There are currently 59 women in the Tunisian National Constituent Assembly (NCA), out of the 217 deputies elected last fall to draft a new constitution. These 59 women were able to run in the elections as part of a political party either because they had demonstrated leadership in the past or because they negotiated with a particular party to be included on their list. The law governing the electoral process mandated that all candidate lists had to include an equal number of men and women, thereby establishing a baseline of equality.
Without the law on gender equality, however, would women have run for the NCA? The answer, I believe, is yes. It seems that Tunisian women are increasingly interested in actively entering the political sphere.
The final election results were mixed: 27 per cent of the members of the lower house of the NCA are women. This number is higher than many countries, but disappointing in light of Tunisians’ expectations about equality. Of the 1500 candidate lists, only 7 per cent had a female at the top, with men occupying the remaining 93 per cent top places. The head of the list was most likely to win a seat as Tunisia’s system is a proportional one – the more votes a party receives, the more seats it gains in the NCA. However, the high number of parties running in the election resulted in the failure of many parties to win a spot for their head candidate at all, or in only winning a few seats. And because most female candidates didn’t lead party lists, many found themselves squeezed out, despite their hard work.
But women are involved in the public sphere. Last February, for example, the Tunisian Association of Democratic Women (ATFD) held a short conference for women, where the attendees prepared and delivered a list of recommendations to Mustapha Ben Jaafar, president of the NCA. The ATFD requested, among other things, enshrining gender equality in the constitution. They also provided proposals for bettering several aspects of women's lives – including increasing their presence in public life and politics; improving their access to health care, education, and job opportunities; and protecting them from violence.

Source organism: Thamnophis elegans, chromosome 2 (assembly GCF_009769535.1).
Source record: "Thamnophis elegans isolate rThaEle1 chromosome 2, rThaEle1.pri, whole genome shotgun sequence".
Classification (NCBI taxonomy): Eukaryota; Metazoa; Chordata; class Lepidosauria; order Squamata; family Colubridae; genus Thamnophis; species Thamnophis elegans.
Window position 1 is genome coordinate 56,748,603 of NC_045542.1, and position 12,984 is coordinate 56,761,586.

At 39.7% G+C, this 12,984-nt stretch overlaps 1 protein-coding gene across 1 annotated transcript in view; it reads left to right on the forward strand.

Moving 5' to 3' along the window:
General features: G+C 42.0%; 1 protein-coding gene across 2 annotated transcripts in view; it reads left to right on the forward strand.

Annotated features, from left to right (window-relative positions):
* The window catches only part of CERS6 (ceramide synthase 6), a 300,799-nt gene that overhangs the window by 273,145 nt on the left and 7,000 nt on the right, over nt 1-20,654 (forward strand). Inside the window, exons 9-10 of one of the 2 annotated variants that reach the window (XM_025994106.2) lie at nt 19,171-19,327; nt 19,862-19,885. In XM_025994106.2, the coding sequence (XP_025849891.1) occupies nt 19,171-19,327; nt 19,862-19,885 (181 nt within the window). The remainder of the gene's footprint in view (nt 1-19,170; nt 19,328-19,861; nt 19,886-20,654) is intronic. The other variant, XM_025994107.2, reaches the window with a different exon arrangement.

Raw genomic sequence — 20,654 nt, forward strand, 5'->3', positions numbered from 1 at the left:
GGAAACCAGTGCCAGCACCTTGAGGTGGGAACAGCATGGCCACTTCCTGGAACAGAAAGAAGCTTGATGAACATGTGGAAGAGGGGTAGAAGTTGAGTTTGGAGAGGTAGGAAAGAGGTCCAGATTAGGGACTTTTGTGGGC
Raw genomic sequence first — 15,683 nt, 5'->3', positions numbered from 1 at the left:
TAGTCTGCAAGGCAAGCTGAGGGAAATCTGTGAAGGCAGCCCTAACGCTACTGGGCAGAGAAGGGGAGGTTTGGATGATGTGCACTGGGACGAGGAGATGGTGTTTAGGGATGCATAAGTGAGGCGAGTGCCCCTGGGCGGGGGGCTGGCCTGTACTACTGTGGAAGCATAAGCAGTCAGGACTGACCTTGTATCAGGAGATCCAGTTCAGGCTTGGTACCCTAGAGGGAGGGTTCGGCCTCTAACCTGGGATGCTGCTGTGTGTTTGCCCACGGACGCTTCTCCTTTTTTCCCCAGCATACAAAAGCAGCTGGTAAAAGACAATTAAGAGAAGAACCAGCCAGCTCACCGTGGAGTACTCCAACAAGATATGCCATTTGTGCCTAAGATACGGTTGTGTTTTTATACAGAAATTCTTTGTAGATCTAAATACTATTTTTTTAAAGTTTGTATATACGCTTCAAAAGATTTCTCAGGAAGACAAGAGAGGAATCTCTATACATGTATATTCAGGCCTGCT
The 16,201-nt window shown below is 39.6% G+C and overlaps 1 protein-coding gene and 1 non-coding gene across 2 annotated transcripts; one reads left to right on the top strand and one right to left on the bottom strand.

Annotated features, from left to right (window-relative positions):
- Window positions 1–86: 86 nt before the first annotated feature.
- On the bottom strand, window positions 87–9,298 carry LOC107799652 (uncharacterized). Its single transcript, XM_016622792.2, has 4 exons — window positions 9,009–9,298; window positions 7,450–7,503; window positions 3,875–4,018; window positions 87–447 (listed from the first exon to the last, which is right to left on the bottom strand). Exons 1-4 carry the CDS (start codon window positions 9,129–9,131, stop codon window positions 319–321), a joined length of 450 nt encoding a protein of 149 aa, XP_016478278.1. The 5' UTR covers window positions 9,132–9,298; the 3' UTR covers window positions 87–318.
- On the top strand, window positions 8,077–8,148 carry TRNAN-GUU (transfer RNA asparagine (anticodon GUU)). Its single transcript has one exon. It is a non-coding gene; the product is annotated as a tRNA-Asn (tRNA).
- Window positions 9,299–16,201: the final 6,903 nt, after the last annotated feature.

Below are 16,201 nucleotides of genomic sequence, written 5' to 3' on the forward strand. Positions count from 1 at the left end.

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Faiza Skandrani, president of an organisation called Equality and Parity, which advocates for these principles in Tunisia, held a contest on Facebook a month before the October elections. It was titled "1,000 Women's CVs for the Constituent Assembly", designed to show Tunisian women’s active interest in politics. Skandrani received 800 resumes from women in many parts of the country who were interested in her project. The contest provided an opportunity for interested political parties to learn about potential female candidates as they created their candidate lists for the elections.
Women are also taking positions as political leaders. For instance, Maya Jribi, who was Secretary General of the Democratic Progressive Party (PDP) in 2006, was the first Tunisian woman in charge of a political party and is currently a member of the NCA. She says that she has never seen being a woman as a problem in the political world, nor has she considered it an asset. She simply positions herself as a labour activist and a politician. She is an inspiration to many who see her achievements as proof that women can succeed in politics through their own talent and skills.
Finally, women from different groups are starting to work together. The Vice President of the NCA, Meherzia Labidi, has proposed establishing a committee made up of women from different political backgrounds in order to draw on its members’ diverse perspectives to find solutions to problems facing women.
Gradually, Tunisian women are making their debut on the political scene, which is helping solidify their hard-won gains. And as these new realities help shape the expectations of future generations, it is likely that these committed women will pave the way for young women who may someday become policymakers without facing any obstacles because of their gender.
Sana Sbouai writes for the blog Nawaat, with a particular focus on social issues. This article was written for the Common Ground News Service (CGNews).